$$\max_{x} u(x,t_{n})-\max_{x} u(x,t_{n-1})=O\bigl((T-t_{n})^{\varepsilon}\nu\bigr). $$

4 An analysis

In this section, we carry out a careful analysis to verify the validity of MMPDE5 in simulating blow-up solutions when the monitor function M, τ are chosen as in {(16), (26)}, respectively. Similar analysis can be performed for MMPDE5 with the choice of M, τ as in {(14), (23)} or as in {(15), (25)}. The analysis can also be conducted for MMPDE6 with the choices of M, τ above mentioned.

Now we consider (1) in the blow-up region, that is, time t is close to the blow-up time T. Write
$$ x(\xi,t)=x^{*}+c(T-t)^{1/3} + z(\xi) (T-t)^{1/3}, $$
where \(z(\xi)\) is a smooth function. For simplification, by differentiating (30), we obtain
$$\begin{aligned}& \dot{x}=\frac{c}{3}(T-t)^{-2/3}+\frac{1}{3}(T-t)^{-2/3}z, \end{aligned}$$
$$\begin{aligned}& x_{\xi}=(T-t)^{1/3}z_{\xi}, \end{aligned}$$
$$\begin{aligned}& x_{\xi\xi}=(T-t)^{1/3}z_{\xi\xi}. \end{aligned}$$
The exact form (2) gives
$$\begin{aligned} u = (T-t)^{-2/(3p)}\psi(z)+\mbox{bounded term}. \end{aligned}$$
Hereafter we only consider the blow-up solution u while omitting the bounded term. Thus we have
$$ \frac{\partial u}{\partial x} = (T-t)^{-(2+p)/(3p)}\psi'(z). $$
Inserting the above expressions into the monitor function (16) leads to
$$\begin{aligned}& M = \alpha(T-t)^{-2\gamma_{1}/(3p)}\bigl|\psi(z)\bigr|^{\gamma_{1}} +(1-\alpha) (T-t)^{-(2+p)\gamma_{2}/(3p)} \bigl\vert \psi'(z)\bigr\vert ^{\gamma_{2}},\\& M_{\xi}= \alpha(T-t)^{-2\gamma_{1}/(3p)}\frac{d (|\psi(z)|^{\gamma_{1}})}{d z}z_{\xi} +(1-\alpha) (T-t)^{-(2+p)\gamma_{2}/(3p)} \frac{d (|\psi'(z)|^{\gamma_{2}})}{d z}z_{\xi}. \end{aligned}$$
Putting the above results into
$$ \tau\dot{x} = M\frac{\partial^{2}x}{\partial\xi^{2}}+ \frac{\partial M}{\partial\xi} \frac{\partial x}{\partial\xi}, $$
which is an equivalent form of MMPDE5 (5), gives
$$\begin{aligned} & \tau \biggl[\frac{c}{3}(T-t)^{-2/3}+ \frac{1}{3}(T-t)^{-2/3}z \biggr] \\ &\quad = \bigl[\alpha(T-t)^{-2\gamma_{1}/(3p)+1/3} \bigl|\psi(z)\bigr|^{\gamma_{1}} + (1-\alpha) (T-t)^{-(2+p)\gamma_{2}/(3p)+1/3} \bigl|\psi'(z)\bigr|^{\gamma_{2}} \bigr]z_{\xi\xi} \\ &\qquad{} + \biggl[\alpha(T-t)^{-2\gamma_{1}/(3p)+1/3} \frac{d (|\psi(z)|^{\gamma_{1}})}{d z} \\ &\qquad{}+ (1-\alpha) (T-t)^{-(2+p)\gamma_{2}/(3p)+1/3} \frac{d(|\psi'(z)|^{\gamma_{2}})}{d z} \biggr]z_{\xi}^{2}. \end{aligned}$$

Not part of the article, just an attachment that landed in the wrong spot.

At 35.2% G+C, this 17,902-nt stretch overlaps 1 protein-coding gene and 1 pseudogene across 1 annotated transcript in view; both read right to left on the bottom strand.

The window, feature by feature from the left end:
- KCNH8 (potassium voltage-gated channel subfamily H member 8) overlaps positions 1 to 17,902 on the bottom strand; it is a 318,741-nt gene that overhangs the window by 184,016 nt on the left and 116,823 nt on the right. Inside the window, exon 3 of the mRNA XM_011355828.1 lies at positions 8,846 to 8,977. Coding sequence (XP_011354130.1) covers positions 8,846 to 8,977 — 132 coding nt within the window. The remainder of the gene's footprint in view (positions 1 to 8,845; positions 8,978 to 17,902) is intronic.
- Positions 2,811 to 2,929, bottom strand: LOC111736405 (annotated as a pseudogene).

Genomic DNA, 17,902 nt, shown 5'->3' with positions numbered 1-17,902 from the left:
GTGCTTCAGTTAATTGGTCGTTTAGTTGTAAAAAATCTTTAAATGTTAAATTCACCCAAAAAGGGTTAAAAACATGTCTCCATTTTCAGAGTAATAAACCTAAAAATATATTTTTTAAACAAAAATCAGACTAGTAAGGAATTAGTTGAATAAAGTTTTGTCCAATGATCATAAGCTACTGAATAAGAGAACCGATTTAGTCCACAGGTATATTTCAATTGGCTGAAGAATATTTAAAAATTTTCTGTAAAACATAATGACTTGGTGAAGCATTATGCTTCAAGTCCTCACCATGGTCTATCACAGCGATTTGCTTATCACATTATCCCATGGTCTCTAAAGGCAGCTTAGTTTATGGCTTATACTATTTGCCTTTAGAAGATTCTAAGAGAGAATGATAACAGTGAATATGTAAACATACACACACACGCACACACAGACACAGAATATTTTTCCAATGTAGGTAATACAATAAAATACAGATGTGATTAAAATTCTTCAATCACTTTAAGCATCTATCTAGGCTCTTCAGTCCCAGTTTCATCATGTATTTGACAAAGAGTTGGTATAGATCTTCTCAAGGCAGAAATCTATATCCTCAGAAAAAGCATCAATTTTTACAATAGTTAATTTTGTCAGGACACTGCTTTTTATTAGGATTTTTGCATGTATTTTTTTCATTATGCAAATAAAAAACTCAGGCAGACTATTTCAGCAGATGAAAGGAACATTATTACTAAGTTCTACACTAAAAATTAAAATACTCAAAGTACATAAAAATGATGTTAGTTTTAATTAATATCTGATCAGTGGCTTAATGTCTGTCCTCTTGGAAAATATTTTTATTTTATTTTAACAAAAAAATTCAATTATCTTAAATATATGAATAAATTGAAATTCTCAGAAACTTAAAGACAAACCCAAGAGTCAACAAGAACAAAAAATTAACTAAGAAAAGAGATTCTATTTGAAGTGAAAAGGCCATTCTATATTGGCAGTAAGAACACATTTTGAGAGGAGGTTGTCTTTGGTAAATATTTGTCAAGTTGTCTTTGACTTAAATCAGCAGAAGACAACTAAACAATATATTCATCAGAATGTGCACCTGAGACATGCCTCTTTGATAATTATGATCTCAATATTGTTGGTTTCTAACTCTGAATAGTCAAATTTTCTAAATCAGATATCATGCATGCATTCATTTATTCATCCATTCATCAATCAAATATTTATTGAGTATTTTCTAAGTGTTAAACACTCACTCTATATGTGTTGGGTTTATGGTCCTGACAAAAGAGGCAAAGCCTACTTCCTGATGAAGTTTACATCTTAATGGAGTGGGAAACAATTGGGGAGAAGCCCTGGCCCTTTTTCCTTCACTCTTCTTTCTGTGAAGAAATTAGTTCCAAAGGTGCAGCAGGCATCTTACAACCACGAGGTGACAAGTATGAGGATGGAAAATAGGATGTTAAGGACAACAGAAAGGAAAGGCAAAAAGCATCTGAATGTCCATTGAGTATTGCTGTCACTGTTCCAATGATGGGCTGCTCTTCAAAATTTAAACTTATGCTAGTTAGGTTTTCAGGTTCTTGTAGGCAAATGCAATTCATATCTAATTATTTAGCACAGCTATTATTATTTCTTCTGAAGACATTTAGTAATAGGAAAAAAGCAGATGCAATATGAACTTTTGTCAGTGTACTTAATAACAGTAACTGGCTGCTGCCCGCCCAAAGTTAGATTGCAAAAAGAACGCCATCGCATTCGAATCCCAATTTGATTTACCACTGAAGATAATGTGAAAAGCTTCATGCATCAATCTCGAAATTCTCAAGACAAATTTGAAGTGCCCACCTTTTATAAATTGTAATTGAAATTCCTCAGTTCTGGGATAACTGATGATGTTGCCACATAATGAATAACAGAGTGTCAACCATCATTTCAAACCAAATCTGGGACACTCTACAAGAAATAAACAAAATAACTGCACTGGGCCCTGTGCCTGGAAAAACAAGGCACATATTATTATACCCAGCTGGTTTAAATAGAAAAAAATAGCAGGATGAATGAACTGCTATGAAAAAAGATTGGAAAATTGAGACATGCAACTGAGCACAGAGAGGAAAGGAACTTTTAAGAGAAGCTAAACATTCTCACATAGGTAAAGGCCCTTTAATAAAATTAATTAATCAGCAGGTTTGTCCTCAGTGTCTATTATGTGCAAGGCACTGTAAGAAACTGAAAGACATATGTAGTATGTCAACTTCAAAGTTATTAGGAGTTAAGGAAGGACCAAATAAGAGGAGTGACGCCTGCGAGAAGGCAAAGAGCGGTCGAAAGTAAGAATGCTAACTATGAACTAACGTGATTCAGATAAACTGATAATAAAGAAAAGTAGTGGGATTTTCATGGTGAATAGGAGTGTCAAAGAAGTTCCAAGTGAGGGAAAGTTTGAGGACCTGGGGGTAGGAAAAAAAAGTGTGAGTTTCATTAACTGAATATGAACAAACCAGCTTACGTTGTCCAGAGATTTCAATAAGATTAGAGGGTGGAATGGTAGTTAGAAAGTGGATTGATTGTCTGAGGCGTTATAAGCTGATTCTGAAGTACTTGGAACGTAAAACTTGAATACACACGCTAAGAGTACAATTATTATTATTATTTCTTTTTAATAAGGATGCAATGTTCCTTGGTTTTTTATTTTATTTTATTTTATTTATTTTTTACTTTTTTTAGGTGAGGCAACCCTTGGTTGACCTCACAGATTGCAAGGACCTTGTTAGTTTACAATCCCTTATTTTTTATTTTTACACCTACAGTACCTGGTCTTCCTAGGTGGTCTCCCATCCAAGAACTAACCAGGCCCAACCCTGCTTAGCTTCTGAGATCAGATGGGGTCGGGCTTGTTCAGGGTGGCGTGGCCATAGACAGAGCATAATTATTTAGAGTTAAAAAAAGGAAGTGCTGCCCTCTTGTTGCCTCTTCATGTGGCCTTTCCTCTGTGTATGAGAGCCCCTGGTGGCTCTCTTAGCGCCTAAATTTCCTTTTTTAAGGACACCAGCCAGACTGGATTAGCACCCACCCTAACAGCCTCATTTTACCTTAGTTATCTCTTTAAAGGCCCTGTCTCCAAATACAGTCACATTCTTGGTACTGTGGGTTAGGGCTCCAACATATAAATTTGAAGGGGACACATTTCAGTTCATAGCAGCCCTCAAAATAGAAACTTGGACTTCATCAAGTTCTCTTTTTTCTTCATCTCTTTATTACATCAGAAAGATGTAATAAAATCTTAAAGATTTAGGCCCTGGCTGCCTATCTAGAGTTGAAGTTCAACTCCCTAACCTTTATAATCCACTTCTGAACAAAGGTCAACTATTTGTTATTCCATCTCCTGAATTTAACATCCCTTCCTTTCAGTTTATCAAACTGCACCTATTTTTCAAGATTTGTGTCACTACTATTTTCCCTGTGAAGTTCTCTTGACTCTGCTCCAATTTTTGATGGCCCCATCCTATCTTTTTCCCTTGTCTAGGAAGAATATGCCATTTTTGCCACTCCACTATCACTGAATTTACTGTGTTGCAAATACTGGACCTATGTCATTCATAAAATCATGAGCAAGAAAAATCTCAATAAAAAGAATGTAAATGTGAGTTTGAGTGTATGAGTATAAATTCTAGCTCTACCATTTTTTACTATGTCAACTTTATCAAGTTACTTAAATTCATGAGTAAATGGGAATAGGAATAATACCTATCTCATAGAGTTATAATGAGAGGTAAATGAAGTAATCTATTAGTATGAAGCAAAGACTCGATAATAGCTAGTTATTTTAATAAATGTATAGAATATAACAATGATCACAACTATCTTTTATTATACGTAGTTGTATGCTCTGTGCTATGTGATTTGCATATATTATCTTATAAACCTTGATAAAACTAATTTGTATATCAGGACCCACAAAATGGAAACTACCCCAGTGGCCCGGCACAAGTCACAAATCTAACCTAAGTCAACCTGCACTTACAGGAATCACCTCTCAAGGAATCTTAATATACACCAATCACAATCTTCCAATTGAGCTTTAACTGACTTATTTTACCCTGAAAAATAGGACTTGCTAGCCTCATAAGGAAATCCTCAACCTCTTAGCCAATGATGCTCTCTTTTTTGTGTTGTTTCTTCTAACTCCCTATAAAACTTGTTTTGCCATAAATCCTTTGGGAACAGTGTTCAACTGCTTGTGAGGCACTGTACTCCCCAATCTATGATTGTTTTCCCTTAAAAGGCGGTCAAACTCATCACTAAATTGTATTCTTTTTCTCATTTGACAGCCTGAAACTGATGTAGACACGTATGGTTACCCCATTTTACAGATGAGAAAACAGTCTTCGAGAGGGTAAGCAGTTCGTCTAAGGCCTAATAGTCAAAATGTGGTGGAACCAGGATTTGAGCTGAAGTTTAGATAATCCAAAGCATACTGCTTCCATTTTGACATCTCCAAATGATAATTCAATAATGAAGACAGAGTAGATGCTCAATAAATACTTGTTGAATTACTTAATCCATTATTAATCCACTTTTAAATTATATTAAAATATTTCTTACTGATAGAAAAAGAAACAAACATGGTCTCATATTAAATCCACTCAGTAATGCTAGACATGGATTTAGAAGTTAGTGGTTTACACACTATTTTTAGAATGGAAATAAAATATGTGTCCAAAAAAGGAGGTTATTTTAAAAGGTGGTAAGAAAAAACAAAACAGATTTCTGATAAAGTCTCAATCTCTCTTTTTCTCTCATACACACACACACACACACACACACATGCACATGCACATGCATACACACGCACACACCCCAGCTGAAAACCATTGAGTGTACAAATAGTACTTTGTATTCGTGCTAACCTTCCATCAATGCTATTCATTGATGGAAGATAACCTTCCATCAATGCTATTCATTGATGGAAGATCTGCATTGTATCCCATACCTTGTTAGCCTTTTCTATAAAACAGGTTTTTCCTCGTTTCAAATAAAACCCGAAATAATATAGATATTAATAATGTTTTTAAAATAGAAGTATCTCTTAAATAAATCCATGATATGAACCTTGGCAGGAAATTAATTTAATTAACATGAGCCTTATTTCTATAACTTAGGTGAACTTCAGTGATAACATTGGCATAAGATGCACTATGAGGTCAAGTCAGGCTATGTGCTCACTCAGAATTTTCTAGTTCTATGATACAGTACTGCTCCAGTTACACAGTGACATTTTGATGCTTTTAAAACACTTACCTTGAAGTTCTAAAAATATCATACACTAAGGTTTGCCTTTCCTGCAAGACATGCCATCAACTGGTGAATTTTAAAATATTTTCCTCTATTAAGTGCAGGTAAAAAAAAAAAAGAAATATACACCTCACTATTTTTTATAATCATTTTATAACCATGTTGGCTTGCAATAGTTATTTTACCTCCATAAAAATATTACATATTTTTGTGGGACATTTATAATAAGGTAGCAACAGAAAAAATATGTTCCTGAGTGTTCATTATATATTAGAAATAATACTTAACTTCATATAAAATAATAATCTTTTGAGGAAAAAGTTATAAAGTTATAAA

Consider the case that
$$\gamma_{1}> \frac{2+p}{2}\gamma_{2}. $$
Let \(\delta=2\gamma_{1}/(3p)-(2+p)\gamma_{2}/(3p)\). Multiplying equation (37) with \((T-t)^{2\gamma_{1}/(3p)-1/3}\) gives
$$ \begin{aligned}[b] & \tau \biggl[\frac{c}{3}(T-t)^{2\gamma_{1}/(3p)-1}+ \frac{1}{3}(T-t)^{2\gamma_{1}/(3p)-1}z \biggr]\\ &\quad = \alpha \biggl[ z_{\xi\xi}\bigl|\psi(z)\bigr|^{\gamma_{1}} + z_{\xi}^{2} \frac{d (|\psi(z)|^{\gamma_{1}})}{d z} \biggr] \\ &\qquad{} + (1-\alpha) (T-t)^{\delta} \biggl[z_{\xi\xi} \bigl| \psi'(z)\bigr|^{\gamma_{2}} + z_{\xi}^{2} \frac{d(|\psi'(z)|^{\gamma_{2}})}{d z} \biggr]. \end{aligned} $$
Note that in the blow-up region, z, \(\frac{d(|\psi(z)|^{\gamma _{2}})}{d z}\), \(\frac{d(|\psi'(z)|^{\gamma_{2}})}{d z}\) are bounded. Combining with (26) and (34), it is not hard to see the term in the left-hand side of (38) is equal to \(\kappa O((T-t)^{\varepsilon})\). By omitting the term on the left-hand side and the second term on the right-hand side in (38), we obtain an ODE such that the function z approximately satisfies
$$ \frac{d^{2}z}{d\xi^{2}} = -\frac{1}{|\psi(z)|^{\gamma_{1}}} \frac{d(|\psi(z)|^{\gamma_{1}})}{dz} \biggl(\frac{d z}{d\xi} \biggr)^{2}. $$
Similarly, in the case that
$$\gamma_{1}< \frac{2+p}{2}\gamma_{2}, $$
the function z approximately satisfies
$$ \frac{d^{2}z}{d\xi^{2}} =-\frac{1}{|\psi'(z)|^{\gamma_{2}}} \frac{d(|\psi'(z)|^{\gamma_{2}})}{dz} \biggl( \frac{d z}{d\xi} \biggr)^{2}. $$
For the critical case
$$\gamma_{1}=\frac{2+p}{2}\gamma_{2}, $$
the function z approximately satisfies